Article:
Naturally, of course, This Unruly Mess I’ve Made wouldn’t be possible without Macklemore exploring some pretty weighty social issues. After all, a Mack and Lewis effort must first meet its quota of at least a half dozen or so ripped-from-the-headlines moments. And with a title worth its weight in think pieces, “White Privilege II” is the album’s most prominent piece of political grandstanding, a rambling nine-minute talking point on a range of subjects like police brutality, cultural appropriation, and institutionalized racism. Here, he attempts to probe many social inequalities that plague our nation while also framing himself within the context of the ongoing #BlackLivesMatter movement and black culture at large. It’s all very real, very messy, and very Macklemore. Elsewhere on the album, he takes issue with pharmaceutical companies, which finds Macklemore desperately pleading “America, is it really worth it?” He routinely uses hip-hop as his own personal podium to politicize whatever he sees fit, and This Unruly Mess is, in turn, insufferable because of its cultural misreadings.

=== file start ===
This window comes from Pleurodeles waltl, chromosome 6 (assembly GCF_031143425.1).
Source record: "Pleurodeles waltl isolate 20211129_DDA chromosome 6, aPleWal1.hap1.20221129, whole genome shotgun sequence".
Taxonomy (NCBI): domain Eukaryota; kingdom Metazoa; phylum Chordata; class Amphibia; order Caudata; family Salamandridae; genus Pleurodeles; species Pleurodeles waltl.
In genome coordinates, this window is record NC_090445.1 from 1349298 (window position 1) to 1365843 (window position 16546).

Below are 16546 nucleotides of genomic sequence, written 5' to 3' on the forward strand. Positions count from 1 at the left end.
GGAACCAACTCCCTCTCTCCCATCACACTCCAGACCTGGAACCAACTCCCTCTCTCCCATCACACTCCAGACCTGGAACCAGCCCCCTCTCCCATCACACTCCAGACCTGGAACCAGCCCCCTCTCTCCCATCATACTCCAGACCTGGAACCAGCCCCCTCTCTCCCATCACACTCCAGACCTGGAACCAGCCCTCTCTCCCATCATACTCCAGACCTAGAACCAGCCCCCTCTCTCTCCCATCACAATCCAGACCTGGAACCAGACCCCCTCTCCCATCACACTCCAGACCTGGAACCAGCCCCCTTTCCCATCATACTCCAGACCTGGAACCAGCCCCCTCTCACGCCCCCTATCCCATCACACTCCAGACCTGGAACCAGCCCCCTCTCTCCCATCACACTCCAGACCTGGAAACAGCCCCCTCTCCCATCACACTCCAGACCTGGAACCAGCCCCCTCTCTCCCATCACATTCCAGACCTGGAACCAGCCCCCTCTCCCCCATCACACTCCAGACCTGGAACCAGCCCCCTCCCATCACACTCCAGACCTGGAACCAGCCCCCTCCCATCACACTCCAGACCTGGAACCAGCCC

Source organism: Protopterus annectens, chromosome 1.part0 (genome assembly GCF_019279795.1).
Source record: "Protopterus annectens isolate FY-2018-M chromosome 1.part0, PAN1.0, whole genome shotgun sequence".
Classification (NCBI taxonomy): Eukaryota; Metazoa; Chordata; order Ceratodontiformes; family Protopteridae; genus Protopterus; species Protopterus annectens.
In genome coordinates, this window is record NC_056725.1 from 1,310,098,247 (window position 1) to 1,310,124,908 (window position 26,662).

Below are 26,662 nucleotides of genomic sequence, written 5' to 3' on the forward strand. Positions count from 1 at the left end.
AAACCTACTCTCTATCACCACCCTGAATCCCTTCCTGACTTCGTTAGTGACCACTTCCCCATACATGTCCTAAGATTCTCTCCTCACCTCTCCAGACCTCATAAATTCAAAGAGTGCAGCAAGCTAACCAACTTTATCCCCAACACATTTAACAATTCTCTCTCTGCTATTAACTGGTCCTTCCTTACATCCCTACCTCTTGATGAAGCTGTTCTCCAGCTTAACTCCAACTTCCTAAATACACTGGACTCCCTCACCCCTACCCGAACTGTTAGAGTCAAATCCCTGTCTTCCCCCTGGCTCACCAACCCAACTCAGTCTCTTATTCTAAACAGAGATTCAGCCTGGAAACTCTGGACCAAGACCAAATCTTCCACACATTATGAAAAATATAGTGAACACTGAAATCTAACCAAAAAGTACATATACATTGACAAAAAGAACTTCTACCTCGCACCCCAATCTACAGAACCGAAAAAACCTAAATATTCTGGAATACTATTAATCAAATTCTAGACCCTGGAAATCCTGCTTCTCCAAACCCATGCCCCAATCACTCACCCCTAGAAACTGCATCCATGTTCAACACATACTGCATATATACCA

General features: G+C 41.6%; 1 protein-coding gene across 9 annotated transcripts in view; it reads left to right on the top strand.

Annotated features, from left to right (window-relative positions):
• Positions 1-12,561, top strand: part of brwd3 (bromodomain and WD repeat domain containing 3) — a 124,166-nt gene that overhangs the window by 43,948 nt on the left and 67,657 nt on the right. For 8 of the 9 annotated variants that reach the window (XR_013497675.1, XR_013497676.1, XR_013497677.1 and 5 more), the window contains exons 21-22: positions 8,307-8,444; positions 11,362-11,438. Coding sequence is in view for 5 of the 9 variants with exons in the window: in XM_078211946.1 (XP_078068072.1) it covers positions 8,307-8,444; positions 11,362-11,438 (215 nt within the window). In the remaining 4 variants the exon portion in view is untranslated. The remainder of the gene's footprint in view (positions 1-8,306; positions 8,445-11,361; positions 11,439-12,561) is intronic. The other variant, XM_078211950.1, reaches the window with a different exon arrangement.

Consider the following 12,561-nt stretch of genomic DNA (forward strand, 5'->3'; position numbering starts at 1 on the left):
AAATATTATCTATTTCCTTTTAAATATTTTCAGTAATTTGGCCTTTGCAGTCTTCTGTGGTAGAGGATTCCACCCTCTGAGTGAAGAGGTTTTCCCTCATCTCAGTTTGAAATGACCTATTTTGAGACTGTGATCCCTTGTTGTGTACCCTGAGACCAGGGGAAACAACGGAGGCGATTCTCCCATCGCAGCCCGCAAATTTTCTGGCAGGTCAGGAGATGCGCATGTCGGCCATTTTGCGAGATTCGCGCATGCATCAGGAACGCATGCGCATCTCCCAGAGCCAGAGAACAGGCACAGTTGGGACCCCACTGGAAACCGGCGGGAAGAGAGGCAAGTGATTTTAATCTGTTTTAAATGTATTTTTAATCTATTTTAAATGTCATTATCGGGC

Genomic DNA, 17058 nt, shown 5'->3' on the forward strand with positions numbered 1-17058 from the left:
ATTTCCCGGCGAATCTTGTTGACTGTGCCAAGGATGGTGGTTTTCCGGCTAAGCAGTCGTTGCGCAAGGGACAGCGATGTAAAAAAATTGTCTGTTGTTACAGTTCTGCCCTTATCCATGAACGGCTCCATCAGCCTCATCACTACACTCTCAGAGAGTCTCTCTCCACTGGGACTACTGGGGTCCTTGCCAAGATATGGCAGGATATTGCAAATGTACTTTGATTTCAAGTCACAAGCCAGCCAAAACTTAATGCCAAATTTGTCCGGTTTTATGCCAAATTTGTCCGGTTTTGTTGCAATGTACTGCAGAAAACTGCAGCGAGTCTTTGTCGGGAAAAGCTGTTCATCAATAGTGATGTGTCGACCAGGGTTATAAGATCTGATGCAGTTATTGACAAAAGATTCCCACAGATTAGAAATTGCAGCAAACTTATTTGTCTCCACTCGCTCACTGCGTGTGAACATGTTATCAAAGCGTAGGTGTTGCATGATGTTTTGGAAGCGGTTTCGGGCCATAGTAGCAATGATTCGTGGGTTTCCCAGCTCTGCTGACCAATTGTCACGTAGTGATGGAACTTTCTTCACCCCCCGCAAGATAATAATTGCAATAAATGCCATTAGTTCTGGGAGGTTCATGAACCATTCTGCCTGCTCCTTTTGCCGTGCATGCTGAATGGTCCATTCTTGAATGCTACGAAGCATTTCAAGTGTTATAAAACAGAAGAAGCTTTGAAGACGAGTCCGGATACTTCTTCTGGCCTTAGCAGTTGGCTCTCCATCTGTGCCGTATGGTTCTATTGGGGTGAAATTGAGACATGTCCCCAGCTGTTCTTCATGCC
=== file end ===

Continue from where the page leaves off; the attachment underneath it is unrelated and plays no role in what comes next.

It’s not that Macklemore is all bad. In fact, This Unruly Mess I’ve Made hits a rare stride when he’s finally able to sidestep his social justice, bigger-fish-to-fry mantras; “St. Ides,” a tender number about Macklemore’s bouts of alcoholism, is surprisingly affecting and relatable on a genuine human level, something that’s largely missing from the album’s hour-long expanse and a component that’s certainly crucial for anyone listening to popular music in 2016. It’s here where Macklemore reflects not only on his writ large internal conflict, but also on the world, a place that he sees as changing at an ever-increasing pace. “Parents finally left, moved away, and they sold the house/ It’s really hard to ignore it now/ Wish that we could sort it out/ Last couple sips, pour it out,” he confesses with a sizable frog in his throat while simultaneously reaching for the nearest elixir to ease the pain. For an album with as many lyrical and musical howlers as there are tracks, this moment of clarity is surprisingly sober and refreshing from both Macklemore and Ryan Lewis. The album additionally boasts an impressive, far-reaching features list, including hip-hop veterans Melle Mel, Kool Moe Dee and Grandmaster Caz, English actor Idris Elba, and young rappers of the future Chance the Rapper and YG, each securing a spotlight-stealing appearance on the album in “Need to Know” and “Bolo Tie,” respectively.